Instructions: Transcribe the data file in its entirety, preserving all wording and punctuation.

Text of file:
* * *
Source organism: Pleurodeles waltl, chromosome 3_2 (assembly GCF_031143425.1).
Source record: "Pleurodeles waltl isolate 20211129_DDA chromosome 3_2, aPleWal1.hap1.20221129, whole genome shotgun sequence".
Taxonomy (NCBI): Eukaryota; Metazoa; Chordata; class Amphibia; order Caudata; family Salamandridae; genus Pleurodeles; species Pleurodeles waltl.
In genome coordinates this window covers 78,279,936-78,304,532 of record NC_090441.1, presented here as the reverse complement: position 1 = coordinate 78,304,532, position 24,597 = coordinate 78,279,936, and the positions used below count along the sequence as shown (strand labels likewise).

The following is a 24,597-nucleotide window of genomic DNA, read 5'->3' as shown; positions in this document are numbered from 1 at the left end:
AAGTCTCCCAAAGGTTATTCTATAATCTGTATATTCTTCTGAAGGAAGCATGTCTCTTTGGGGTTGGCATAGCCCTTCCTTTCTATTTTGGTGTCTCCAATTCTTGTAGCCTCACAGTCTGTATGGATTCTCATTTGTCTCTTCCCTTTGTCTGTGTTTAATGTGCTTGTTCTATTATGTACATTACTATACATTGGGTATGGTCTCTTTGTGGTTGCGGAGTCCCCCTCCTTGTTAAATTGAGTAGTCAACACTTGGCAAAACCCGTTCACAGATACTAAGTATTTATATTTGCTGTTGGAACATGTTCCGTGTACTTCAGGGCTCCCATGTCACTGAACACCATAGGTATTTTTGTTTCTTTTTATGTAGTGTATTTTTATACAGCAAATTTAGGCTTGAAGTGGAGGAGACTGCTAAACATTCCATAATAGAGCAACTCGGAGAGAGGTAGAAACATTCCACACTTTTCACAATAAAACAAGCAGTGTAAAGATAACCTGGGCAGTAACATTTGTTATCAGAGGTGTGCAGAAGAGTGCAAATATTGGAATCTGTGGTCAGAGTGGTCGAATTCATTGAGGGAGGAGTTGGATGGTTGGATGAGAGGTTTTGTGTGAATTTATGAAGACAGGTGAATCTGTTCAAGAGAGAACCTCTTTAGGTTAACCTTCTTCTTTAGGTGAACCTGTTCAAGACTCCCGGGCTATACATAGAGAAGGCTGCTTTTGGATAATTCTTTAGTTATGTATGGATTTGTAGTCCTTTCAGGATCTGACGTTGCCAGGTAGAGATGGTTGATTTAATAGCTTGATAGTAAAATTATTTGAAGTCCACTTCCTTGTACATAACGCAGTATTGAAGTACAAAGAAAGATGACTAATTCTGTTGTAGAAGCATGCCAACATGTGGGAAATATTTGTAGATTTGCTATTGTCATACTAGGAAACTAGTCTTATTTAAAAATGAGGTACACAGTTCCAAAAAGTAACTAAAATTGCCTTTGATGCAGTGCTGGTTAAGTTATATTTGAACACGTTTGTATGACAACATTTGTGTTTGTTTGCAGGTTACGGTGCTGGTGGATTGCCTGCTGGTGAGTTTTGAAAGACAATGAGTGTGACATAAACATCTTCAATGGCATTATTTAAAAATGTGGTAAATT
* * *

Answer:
Source organism: Pleurodeles waltl, chromosome 3_2 (assembly GCF_031143425.1).
Source record: "Pleurodeles waltl isolate 20211129_DDA chromosome 3_2, aPleWal1.hap1.20221129, whole genome shotgun sequence".
Taxonomy (NCBI): Eukaryota; Metazoa; Chordata; class Amphibia; order Caudata; family Salamandridae; genus Pleurodeles; species Pleurodeles waltl.
In genome coordinates this window covers 78,279,936-78,304,532 of record NC_090441.1, presented here as the reverse complement: position 1 = coordinate 78,304,532, position 24,597 = coordinate 78,279,936, and the positions used below count along the sequence as shown (strand labels likewise).

The following is a 24,597-nucleotide window of genomic DNA, read 5'->3' as shown; positions in this document are numbered from 1 at the left end:
AAGTCTCCCAAAGGTTATTCTATAATCTGTATATTCTTCTGAAGGAAGCATGTCTCTTTGGGGTTGGCATAGCCCTTCCTTTCTATTTTGGTGTCTCCAATTCTTGTAGCCTCACAGTCTGTATGGATTCTCATTTGTCTCTTCCCTTTGTCTGTGTTTAATGTGCTTGTTCTATTATGTACATTACTATACATTGGGTATGGTCTCTTTGTGGTTGCGGAGTCCCCCTCCTTGTTAAATTGAGTAGTCAACACTTGGCAAAACCCGTTCACAGATACTAAGTATTTATATTTGCTGTTGGAACATGTTCCGTGTACTTCAGGGCTCCCATGTCACTGAACACCATAGGTATTTTTGTTTCTTTTTATGTAGTGTATTTTTATACAGCAAATTTAGGCTTGAAGTGGAGGAGACTGCTAAACATTCCATAATAGAGCAACTCGGAGAGAGGTAGAAACATTCCACACTTTTCACAATAAAACAAGCAGTGTAAAGATAACCTGGGCAGTAACATTTGTTATCAGAGGTGTGCAGAAGAGTGCAAATATTGGAATCTGTGGTCAGAGTGGTCGAATTCATTGAGGGAGGAGTTGGATGGTTGGATGAGAGGTTTTGTGTGAATTTATGAAGACAGGTGAATCTGTTCAAGAGAGAACCTCTTTAGGTTAACCTTCTTCTTTAGGTGAACCTGTTCAAGACTCCCGGGCTATACATAGAGAAGGCTGCTTTTGGATAATTCTTTAGTTATGTATGGATTTGTAGTCCTTTCAGGATCTGACGTTGCCAGGTAGAGATGGTTGATTTAATAGCTTGATAGTAAAATTATTTGAAGTCCACTTCCTTGTACATAACGCAGTATTGAAGTACAAAGAAAGATGACTAATTCTGTTGTAGAAGCATGCCAACATGTGGGAAATATTTGTAGATTTGCTATTGTCATACTAGGAAACTAGTCTTATTTAAAAATGAGGTACACAGTTCCAAAAAGTAACTAAAATTGCCTTTGATGCAGTGCTGGTTAAGTTATATTTGAACACGTTTGTATGACAACATTTGTGTTTGTTTGCAGGTTACGGTGCTGGTGGATTGCCTGCTGGTGAGTTTTGAAAGACAATGAGTGTGACATAAACATCTTCAATGGCATTATTTAAAAATGTGGTAAATT